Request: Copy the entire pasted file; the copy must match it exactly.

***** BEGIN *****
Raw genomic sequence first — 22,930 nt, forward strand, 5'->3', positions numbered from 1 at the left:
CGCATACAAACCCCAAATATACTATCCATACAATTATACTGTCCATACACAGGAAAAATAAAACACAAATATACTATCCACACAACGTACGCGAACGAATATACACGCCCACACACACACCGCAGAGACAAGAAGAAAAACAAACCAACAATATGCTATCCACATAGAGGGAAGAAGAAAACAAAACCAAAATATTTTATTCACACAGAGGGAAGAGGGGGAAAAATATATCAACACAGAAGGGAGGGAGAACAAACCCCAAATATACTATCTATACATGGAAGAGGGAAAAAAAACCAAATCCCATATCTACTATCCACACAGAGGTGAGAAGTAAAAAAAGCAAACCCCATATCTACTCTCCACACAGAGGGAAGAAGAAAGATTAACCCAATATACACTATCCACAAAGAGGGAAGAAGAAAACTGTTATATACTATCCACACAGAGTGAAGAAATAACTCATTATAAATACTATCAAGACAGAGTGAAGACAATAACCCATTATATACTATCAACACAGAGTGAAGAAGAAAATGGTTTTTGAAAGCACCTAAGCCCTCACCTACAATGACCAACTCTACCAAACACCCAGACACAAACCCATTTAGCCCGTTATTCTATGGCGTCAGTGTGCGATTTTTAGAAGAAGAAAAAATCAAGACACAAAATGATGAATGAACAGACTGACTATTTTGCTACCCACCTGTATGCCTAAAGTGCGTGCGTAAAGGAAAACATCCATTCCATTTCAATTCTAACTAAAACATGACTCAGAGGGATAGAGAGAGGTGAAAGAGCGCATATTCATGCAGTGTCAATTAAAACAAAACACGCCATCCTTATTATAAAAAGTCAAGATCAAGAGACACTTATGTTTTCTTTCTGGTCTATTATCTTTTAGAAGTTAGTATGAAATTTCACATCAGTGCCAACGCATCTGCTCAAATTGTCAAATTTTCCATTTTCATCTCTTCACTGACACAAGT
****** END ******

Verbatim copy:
Raw genomic sequence first — 22,930 nt, forward strand, 5'->3', positions numbered from 1 at the left:
CGCATACAAACCCCAAATATACTATCCATACAATTATACTGTCCATACACAGGAAAAATAAAACACAAATATACTATCCACACAACGTACGCGAACGAATATACACGCCCACACACACACCGCAGAGACAAGAAGAAAAACAAACCAACAATATGCTATCCACATAGAGGGAAGAAGAAAACAAAACCAAAATATTTTATTCACACAGAGGGAAGAGGGGGAAAAATATATCAACACAGAAGGGAGGGAGAACAAACCCCAAATATACTATCTATACATGGAAGAGGGAAAAAAAACCAAATCCCATATCTACTATCCACACAGAGGTGAGAAGTAAAAAAAGCAAACCCCATATCTACTCTCCACACAGAGGGAAGAAGAAAGATTAACCCAATATACACTATCCACAAAGAGGGAAGAAGAAAACTGTTATATACTATCCACACAGAGTGAAGAAATAACTCATTATAAATACTATCAAGACAGAGTGAAGACAATAACCCATTATATACTATCAACACAGAGTGAAGAAGAAAATGGTTTTTGAAAGCACCTAAGCCCTCACCTACAATGACCAACTCTACCAAACACCCAGACACAAACCCATTTAGCCCGTTATTCTATGGCGTCAGTGTGCGATTTTTAGAAGAAGAAAAAATCAAGACACAAAATGATGAATGAACAGACTGACTATTTTGCTACCCACCTGTATGCCTAAAGTGCGTGCGTAAAGGAAAACATCCATTCCATTTCAATTCTAACTAAAACATGACTCAGAGGGATAGAGAGAGGTGAAAGAGCGCATATTCATGCAGTGTCAATTAAAACAAAACACGCCATCCTTATTATAAAAAGTCAAGATCAAGAGACACTTATGTTTTCTTTCTGGTCTATTATCTTTTAGAAGTTAGTATGAAATTTCACATCAGTGCCAACGCATCTGCTCAAATTGTCAAATTTTCCATTTTCATCTCTTCACTGACACAAGT